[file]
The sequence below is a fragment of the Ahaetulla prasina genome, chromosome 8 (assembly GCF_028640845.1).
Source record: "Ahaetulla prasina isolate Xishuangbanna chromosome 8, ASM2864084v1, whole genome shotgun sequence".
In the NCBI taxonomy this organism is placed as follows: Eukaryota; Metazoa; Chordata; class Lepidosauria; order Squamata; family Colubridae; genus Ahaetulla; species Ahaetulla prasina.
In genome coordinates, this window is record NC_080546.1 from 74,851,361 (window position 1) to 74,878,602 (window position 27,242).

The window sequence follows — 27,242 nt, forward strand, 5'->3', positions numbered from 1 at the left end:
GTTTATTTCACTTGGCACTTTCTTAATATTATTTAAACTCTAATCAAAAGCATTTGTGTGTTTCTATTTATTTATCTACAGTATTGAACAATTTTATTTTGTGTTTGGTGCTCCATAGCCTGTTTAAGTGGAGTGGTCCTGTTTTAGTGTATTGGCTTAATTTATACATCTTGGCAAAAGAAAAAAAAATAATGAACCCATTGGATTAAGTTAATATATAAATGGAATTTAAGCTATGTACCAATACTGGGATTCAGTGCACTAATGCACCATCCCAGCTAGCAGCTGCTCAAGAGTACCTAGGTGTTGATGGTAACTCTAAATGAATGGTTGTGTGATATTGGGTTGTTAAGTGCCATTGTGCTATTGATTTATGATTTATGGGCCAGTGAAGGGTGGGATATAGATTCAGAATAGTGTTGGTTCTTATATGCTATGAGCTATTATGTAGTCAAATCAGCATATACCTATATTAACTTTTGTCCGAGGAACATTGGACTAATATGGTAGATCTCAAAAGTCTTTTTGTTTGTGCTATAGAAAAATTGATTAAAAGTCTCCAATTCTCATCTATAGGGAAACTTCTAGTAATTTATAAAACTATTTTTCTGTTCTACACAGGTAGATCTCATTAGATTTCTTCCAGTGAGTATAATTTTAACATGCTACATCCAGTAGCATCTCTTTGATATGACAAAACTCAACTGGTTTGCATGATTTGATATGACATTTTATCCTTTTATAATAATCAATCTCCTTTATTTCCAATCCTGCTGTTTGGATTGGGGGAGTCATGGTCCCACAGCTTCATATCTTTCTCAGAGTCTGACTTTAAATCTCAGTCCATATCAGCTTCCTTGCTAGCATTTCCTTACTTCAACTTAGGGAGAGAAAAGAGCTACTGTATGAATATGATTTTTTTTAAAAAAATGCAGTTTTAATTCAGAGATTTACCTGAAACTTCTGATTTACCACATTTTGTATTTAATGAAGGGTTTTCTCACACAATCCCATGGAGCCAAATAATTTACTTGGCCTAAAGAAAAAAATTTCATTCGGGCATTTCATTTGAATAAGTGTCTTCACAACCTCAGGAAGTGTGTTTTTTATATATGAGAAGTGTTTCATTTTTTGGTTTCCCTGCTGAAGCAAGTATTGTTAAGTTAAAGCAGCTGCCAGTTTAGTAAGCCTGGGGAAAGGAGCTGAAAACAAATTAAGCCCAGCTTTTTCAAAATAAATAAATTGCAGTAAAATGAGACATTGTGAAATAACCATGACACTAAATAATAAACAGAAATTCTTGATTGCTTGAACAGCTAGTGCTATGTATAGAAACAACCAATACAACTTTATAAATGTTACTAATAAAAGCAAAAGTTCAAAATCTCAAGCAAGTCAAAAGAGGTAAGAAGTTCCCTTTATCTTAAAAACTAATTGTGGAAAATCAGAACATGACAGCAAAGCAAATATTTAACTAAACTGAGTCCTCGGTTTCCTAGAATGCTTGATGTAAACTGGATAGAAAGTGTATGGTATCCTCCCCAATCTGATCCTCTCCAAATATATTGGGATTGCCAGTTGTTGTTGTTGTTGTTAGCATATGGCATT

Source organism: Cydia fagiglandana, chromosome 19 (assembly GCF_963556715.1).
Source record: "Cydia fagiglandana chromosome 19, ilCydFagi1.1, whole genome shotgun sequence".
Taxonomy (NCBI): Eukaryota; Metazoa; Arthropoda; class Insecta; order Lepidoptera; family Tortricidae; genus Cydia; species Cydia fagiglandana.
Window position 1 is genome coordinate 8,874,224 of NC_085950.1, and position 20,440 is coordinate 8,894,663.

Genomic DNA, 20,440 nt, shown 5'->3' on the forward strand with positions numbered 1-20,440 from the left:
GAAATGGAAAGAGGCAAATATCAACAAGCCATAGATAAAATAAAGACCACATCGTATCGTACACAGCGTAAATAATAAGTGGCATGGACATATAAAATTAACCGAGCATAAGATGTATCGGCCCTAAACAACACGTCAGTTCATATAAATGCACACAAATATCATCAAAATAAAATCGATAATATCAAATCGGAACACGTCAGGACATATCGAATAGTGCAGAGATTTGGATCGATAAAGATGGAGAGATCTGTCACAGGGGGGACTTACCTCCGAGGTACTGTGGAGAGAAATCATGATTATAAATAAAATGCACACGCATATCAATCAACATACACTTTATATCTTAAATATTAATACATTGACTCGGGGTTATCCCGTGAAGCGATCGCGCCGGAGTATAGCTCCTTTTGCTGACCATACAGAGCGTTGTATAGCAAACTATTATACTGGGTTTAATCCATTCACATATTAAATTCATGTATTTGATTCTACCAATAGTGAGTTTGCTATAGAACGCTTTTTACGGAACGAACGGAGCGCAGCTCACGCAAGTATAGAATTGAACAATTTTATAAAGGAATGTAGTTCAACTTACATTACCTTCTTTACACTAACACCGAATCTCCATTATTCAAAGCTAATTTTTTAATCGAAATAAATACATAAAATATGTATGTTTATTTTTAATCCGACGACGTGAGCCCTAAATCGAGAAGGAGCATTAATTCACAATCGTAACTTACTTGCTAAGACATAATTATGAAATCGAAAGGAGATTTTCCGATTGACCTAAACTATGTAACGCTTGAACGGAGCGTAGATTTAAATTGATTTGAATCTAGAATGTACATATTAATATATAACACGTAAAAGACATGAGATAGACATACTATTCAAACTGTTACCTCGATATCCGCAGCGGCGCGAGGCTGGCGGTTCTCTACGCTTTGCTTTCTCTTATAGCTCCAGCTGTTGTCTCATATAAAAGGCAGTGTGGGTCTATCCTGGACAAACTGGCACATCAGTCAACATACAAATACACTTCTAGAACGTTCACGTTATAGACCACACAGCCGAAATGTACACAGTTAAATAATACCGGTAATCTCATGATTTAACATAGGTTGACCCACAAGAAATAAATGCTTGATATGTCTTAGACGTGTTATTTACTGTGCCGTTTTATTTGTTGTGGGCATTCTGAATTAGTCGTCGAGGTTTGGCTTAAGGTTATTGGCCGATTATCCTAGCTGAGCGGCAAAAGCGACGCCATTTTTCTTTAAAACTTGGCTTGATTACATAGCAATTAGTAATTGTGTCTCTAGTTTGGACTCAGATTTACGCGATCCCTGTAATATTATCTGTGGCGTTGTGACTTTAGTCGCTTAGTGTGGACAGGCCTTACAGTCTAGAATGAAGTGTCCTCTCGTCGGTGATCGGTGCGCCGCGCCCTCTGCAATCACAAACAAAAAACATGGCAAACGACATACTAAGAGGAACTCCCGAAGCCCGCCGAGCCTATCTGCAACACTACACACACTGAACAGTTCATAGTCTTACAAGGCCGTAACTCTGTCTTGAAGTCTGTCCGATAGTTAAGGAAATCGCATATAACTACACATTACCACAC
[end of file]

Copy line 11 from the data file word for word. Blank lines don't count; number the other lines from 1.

Genomic DNA, 20,440 nt, shown 5'->3' on the forward strand with positions numbered 1-20,440 from the left: